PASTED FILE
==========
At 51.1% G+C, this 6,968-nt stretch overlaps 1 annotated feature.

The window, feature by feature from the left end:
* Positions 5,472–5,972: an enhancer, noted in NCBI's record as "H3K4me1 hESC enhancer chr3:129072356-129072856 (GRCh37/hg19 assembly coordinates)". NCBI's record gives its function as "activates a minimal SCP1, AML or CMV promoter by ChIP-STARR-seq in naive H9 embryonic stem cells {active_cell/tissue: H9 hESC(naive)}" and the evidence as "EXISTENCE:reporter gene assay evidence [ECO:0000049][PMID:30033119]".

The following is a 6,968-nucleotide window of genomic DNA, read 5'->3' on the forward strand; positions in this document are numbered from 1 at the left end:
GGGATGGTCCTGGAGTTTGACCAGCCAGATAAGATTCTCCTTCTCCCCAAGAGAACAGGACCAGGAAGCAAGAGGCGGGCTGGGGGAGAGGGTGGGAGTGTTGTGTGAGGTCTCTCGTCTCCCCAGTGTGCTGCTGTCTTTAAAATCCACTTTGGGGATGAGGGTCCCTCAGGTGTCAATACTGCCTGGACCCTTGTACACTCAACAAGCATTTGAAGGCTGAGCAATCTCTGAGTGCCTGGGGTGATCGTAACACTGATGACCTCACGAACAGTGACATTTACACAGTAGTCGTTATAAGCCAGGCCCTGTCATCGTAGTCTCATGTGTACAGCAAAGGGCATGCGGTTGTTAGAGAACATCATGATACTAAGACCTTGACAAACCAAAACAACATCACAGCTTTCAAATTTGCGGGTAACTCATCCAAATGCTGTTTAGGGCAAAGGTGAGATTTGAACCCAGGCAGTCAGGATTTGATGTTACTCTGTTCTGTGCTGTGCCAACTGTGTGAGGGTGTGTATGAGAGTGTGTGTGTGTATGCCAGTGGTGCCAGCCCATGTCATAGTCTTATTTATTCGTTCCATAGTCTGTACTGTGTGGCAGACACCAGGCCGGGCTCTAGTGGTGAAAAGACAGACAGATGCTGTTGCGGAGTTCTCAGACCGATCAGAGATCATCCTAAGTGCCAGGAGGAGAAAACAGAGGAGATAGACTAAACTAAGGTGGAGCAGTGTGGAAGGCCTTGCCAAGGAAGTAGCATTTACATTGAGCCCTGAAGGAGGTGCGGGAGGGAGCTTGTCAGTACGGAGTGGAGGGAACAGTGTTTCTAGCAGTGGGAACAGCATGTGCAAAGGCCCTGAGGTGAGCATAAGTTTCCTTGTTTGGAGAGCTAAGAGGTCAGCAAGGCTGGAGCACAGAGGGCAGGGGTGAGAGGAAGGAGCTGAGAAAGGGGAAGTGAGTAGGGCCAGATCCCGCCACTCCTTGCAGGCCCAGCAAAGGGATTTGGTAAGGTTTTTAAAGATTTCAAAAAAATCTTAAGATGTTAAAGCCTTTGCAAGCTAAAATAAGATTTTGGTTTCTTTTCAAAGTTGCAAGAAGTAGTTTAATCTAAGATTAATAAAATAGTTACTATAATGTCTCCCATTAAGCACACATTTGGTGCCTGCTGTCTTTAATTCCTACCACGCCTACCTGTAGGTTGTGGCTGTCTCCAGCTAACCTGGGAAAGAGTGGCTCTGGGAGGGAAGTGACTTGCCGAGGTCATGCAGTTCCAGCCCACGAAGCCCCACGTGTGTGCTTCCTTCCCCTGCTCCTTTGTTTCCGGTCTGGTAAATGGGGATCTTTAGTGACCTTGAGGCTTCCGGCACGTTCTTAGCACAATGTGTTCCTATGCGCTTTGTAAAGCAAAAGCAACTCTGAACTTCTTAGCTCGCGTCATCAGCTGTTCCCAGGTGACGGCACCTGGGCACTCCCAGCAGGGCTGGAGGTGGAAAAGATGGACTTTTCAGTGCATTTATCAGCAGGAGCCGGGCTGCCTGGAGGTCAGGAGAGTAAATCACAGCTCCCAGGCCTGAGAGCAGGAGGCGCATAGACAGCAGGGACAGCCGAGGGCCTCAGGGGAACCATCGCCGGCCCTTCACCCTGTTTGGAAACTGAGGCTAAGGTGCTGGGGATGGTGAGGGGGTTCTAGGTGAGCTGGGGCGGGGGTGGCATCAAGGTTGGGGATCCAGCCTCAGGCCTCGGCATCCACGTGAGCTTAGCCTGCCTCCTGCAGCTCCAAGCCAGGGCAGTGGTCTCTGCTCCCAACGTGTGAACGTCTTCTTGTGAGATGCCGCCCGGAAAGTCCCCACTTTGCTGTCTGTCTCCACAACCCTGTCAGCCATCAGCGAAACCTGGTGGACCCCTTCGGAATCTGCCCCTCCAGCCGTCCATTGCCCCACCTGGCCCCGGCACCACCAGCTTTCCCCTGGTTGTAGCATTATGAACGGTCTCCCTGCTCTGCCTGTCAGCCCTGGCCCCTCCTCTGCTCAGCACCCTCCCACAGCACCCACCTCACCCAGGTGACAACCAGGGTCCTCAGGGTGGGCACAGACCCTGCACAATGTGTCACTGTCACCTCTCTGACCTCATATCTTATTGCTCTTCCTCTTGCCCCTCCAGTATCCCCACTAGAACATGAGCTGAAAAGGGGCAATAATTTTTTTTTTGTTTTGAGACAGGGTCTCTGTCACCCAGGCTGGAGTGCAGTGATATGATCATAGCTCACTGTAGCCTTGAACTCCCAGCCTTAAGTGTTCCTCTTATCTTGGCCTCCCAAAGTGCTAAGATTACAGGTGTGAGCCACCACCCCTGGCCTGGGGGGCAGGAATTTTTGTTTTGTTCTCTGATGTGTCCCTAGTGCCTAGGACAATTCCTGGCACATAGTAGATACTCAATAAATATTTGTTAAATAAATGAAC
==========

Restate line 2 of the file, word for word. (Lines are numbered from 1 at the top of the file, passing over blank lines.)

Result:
The window, feature by feature from the left end: